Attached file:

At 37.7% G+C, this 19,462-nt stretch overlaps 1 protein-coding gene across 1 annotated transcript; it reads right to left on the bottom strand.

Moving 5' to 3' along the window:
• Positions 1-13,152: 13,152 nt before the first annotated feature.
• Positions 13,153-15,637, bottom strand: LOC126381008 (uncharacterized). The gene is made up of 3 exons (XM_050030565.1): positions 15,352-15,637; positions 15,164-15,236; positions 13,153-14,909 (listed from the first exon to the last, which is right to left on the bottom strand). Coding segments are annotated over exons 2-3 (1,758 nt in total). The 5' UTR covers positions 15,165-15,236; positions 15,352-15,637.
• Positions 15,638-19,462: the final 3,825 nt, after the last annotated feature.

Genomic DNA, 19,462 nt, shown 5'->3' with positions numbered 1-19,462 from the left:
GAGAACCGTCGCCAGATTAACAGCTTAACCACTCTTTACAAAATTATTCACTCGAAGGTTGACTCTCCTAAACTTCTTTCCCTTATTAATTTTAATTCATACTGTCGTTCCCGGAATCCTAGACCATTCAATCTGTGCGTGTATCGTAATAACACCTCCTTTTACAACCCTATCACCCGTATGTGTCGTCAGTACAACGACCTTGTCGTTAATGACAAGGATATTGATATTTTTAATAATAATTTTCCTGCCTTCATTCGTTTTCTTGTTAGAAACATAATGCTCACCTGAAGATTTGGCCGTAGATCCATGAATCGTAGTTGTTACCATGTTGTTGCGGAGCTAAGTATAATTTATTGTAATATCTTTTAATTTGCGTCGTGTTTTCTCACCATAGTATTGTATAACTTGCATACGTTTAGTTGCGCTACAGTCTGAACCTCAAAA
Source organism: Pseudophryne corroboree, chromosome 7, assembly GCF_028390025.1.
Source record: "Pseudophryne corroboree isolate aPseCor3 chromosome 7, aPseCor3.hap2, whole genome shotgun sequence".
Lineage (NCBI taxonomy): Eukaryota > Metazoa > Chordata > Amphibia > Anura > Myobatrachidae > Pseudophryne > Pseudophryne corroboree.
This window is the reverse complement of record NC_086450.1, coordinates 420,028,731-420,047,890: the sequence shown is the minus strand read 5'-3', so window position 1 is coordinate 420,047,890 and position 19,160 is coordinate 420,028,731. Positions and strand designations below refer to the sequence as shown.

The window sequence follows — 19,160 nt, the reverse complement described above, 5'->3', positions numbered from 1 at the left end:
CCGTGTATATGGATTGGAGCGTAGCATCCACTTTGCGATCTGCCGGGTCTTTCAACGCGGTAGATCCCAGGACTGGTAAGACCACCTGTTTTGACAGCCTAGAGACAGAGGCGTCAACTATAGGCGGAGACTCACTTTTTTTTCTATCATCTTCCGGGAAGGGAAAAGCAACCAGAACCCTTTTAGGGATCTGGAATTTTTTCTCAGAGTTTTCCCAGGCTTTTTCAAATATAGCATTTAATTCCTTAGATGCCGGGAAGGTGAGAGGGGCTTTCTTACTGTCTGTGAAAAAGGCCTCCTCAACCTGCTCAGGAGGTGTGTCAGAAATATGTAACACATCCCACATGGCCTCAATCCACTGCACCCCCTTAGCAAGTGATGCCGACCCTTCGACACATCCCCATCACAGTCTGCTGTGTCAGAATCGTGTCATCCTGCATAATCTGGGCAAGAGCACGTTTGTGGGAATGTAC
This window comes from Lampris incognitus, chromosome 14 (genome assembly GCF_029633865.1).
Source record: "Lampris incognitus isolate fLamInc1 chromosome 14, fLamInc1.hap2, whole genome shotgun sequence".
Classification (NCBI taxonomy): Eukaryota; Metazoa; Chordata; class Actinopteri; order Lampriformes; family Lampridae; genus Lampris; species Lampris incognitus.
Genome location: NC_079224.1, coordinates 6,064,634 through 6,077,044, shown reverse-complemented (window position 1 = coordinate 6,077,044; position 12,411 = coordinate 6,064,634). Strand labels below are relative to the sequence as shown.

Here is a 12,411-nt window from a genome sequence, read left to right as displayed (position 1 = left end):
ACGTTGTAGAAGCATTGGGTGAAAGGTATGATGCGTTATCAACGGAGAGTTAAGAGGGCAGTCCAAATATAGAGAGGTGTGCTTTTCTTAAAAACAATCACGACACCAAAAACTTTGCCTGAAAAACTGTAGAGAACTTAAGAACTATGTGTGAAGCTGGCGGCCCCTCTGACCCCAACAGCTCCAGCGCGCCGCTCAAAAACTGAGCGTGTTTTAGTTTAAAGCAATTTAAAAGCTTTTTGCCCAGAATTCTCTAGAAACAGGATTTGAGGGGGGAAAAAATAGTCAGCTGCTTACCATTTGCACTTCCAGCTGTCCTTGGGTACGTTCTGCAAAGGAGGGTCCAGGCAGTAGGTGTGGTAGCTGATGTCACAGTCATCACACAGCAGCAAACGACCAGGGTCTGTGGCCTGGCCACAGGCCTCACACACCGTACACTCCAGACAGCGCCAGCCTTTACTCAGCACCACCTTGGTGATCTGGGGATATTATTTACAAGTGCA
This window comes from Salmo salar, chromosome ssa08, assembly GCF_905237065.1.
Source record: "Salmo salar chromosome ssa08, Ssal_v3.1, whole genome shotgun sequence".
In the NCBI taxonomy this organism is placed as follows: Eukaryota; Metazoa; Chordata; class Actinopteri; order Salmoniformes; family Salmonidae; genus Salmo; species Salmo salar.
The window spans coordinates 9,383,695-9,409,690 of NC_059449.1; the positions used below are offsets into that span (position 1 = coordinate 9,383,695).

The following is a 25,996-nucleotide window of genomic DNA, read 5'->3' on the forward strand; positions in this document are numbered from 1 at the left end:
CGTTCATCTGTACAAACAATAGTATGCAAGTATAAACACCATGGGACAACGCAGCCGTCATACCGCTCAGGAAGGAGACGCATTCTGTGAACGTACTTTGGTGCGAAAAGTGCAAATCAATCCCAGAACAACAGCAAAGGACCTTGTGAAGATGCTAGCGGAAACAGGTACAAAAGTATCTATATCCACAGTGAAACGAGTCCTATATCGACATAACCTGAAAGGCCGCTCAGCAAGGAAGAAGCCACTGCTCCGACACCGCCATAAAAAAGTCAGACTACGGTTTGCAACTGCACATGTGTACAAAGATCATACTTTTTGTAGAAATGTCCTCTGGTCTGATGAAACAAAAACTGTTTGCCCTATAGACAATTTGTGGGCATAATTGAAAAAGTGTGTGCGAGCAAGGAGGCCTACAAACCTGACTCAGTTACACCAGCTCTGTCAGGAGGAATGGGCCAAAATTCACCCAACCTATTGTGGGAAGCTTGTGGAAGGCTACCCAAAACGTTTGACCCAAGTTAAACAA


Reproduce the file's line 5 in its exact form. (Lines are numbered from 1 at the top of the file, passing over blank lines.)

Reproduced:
• Positions 15,638-19,462: the final 3,825 nt, after the last annotated feature.